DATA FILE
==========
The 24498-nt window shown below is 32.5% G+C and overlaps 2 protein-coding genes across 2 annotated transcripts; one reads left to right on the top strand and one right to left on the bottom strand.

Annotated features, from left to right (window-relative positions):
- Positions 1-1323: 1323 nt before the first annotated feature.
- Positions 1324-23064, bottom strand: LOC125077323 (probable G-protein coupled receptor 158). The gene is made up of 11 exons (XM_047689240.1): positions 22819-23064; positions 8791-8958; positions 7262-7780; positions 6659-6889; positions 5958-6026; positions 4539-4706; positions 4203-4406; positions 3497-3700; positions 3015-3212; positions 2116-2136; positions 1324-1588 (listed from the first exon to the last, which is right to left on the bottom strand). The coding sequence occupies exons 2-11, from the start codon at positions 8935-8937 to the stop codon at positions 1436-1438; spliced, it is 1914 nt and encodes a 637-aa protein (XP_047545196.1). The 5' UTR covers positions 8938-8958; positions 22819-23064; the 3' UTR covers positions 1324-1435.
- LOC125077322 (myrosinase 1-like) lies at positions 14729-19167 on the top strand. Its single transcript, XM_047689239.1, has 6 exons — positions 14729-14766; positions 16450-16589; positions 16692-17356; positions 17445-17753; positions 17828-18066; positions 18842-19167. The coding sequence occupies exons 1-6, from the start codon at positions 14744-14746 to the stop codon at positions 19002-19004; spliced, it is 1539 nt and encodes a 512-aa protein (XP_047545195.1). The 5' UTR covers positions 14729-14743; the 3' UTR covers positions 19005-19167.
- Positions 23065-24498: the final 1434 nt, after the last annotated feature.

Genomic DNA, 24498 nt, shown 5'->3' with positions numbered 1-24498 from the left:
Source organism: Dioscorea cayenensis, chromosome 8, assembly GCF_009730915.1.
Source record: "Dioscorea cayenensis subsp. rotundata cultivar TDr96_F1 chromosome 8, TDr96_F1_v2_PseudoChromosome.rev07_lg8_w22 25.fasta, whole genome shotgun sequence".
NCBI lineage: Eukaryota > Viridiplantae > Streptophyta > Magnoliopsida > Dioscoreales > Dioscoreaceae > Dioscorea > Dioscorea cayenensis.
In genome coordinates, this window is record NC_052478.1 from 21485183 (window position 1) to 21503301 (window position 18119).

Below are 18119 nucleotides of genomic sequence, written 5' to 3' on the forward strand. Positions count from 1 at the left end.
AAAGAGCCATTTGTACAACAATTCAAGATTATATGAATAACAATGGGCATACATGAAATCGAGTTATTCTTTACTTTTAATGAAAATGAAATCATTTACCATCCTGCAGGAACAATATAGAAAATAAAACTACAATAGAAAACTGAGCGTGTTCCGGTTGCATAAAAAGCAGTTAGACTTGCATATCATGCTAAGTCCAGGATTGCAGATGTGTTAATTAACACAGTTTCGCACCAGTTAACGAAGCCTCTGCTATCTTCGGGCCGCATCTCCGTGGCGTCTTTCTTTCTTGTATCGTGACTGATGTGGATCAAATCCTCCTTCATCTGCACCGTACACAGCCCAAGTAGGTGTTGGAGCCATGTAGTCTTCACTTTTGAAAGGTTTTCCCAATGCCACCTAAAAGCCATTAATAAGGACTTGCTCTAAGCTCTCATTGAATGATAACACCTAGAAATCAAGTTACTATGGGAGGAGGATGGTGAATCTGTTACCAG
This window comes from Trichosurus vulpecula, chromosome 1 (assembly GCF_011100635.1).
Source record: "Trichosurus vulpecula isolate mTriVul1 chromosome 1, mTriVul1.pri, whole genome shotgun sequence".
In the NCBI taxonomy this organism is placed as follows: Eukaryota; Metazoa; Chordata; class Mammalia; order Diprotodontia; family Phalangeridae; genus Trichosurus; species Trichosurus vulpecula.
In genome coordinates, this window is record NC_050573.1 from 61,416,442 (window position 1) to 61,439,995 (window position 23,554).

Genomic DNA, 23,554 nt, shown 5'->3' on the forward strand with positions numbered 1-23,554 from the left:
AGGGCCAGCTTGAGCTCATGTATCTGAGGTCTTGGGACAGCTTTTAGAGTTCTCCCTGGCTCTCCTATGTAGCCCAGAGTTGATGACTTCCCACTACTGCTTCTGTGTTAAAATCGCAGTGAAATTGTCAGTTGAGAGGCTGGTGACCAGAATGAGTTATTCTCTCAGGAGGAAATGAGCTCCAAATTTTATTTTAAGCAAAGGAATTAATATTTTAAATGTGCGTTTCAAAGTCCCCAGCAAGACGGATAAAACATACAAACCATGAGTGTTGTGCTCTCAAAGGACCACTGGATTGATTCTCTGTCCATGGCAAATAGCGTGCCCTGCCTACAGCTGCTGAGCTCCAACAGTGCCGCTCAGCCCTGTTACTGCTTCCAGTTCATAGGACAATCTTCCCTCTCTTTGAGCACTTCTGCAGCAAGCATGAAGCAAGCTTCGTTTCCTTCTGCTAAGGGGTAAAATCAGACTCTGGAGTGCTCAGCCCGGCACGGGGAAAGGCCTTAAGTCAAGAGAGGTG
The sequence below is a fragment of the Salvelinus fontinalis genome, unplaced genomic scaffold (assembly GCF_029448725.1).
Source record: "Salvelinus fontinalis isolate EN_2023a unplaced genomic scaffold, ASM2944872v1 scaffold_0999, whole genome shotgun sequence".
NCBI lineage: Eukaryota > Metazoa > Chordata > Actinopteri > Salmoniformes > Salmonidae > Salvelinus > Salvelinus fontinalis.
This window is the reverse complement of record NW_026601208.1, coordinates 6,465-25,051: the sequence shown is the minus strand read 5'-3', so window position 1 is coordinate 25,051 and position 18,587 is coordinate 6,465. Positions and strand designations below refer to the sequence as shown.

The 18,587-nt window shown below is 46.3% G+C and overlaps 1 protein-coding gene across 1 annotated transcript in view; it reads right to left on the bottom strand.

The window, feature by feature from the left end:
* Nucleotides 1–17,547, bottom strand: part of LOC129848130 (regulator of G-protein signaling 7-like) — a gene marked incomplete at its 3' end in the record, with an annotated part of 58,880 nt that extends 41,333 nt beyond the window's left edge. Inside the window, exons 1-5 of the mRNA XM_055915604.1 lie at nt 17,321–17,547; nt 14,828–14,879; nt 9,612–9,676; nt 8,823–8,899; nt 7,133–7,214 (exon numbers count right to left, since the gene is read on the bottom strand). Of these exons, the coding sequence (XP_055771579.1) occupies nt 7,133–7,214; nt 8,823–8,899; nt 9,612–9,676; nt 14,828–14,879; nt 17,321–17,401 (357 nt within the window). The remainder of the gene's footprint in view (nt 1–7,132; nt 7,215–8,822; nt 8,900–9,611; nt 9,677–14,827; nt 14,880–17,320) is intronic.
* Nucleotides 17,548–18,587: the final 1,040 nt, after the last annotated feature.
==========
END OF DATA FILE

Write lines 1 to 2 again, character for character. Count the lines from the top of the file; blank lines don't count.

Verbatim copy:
The 24498-nt window shown below is 32.5% G+C and overlaps 2 protein-coding genes across 2 annotated transcripts; one reads left to right on the top strand and one right to left on the bottom strand.

Annotated features, from left to right (window-relative positions):